- Luxurious aircraft held at DISS bunkers
- Aircraft routed in through secretive security agencies aviation space
The controversial multimillion pula business jet for the Directorate of Intelligence and Security Services (DISS) boss Isaac Kgosi has finally arrived in the country after a long anxious wait by the spy chief.
Reliable sources in the intelligence community revealed to this publication that the luxurious Bizjet is currently kept at DISS bunkers away from the public eye after arriving under heavy escort. Strategic preparations are still under way to pave way for the use of the jet.
Although it is virtually impossible to hide an aircraft that big forever, efforts to trace how and when the jet arrived in Botswana were not successful as the security agency does not use Civil Aviation Authority of Botswana (CAAB) facilities for its fleet.
CAAB Public Relations Officer, Modipe Nkwe said they would “not know much about the DISS new jet as such agencies regulate their own aviation space.”
Sources allege that the jet will also be used by President Ian Khama for round trips in Mosu where he recently built facilities which include a private airstrip using public funds.
Last-month, the local media reported that the DISS was among 84 customers worldwide that have ordered the first batch of the Pilatus PC-24 twin engine business jet which has been under development by Pilatus Aircraft of Switzerland and is due for delivery in the last quarter of 2017.
The reports were that when Pilatus opened its order book on the first day of the May 2014 European Business Aviation Convention & Exhibition (EBACE) in Geneva, Switzerland, the DISS was among the first to place an order. By the end of the show, the PC-24 had gained 84 orders, with production sold out until 2019.
Kgosi is reported to have paid a non-refundable deposit of $250 000 (about P2, 5 million) for the aircraft, roughly equivalent to 2.8 percent of the PC-24’s $8.9 million price tag according to reports – an amount that makes 50 percent of the spy organisation’s development budget for the current planning period.
The jet is expected to ignite excitement among the country’s elites who seem to have developed a predilection for splashing public funds expensive paraphernalia for personal interest. Recently at the Parliament Accounts Committee (PAC), Tati East legislator Samson Moyo Guma called on the Permanent Secretary at the Ministry of Environment, National Resources Conservation and Tourism Jimmy Opelo to stop his boss, Tshekedi Khama from using the ministerial aircraft. This was after it emerged that Khama used the Beechcraft King Air 350 for other duties other than for operations it was meant for.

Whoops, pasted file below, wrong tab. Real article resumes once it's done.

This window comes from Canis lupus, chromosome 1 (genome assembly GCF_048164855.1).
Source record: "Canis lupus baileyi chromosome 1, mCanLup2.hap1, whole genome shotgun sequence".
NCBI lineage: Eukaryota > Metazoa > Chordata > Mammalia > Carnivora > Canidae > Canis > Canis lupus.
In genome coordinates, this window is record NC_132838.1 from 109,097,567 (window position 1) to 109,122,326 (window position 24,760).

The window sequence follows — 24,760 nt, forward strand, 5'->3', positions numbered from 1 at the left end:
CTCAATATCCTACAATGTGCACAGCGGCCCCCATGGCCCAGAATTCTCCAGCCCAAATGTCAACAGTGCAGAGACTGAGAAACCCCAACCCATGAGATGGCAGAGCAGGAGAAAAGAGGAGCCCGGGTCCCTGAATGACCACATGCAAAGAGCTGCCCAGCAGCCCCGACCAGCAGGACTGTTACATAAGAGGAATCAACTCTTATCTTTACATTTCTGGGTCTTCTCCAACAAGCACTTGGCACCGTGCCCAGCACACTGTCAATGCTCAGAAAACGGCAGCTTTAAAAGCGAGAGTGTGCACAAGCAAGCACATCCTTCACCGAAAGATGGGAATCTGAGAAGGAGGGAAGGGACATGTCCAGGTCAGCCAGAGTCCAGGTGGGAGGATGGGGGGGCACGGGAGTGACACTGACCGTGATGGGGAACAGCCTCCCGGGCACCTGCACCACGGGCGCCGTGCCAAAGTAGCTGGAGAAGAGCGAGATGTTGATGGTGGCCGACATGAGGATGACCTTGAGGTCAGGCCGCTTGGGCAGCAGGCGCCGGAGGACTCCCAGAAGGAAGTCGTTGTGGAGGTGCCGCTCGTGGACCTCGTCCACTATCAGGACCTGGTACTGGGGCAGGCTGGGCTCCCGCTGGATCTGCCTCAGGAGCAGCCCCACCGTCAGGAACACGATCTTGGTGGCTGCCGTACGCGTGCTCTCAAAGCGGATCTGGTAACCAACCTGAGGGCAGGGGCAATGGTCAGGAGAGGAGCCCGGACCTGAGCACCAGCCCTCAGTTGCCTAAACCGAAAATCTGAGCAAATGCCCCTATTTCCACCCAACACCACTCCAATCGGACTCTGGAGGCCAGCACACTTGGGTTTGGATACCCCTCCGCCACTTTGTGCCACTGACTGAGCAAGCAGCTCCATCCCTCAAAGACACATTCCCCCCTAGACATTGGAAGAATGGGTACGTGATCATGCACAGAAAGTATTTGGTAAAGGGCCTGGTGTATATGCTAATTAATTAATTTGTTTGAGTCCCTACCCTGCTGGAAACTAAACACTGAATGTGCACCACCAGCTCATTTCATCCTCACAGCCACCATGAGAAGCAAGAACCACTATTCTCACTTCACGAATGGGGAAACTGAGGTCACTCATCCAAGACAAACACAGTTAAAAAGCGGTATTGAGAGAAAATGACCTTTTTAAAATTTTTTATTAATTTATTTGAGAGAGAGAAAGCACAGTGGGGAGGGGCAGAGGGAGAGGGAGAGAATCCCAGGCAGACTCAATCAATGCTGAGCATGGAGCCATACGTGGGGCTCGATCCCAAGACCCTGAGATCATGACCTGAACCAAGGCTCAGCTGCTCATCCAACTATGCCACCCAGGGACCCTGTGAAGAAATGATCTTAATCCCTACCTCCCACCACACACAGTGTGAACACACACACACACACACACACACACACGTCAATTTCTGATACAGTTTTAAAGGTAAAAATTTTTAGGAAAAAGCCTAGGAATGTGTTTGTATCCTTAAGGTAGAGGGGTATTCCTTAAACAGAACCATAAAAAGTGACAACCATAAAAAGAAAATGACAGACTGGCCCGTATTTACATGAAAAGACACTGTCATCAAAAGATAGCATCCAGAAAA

Tshekedi’s brother, Ian Khama was yesterday grilled by Swedish journalists to justify their obsession with jets but he defended the deal saying Botswana has to police the its skies and feel safe.
Kgosi’s jet is said to be wonderfully made for comfort, “only the finest-quality materials have been used to create an interior that fits in perfectly with the latest standards of comfort and functionality. Every component is chosen to enhance the passenger experience: soft leathers and rare hardwood cabinetry full of exquisite details create a bespoke interior that reflects the meticulous purpose of the aircraft.”
In a recorded interview with this publication, Kgosi said he does not have a comment on the subject before inviting this reporter to his office for further engagement on the matter. “I wish you can come to my office tomorrow morning for a fair engagement on this matter. I mean what do I need a jet for?” he said.
It is not unusual for Kgosi to deny major developments involving DISS. In 2000 when he was asked about the formation of the spy agency for instance, he told The Botswana Gazette that “ It is not true: the truth is that there is nothing like that and if it is the truth why should it be hidden. There is absolutely nothing like that.”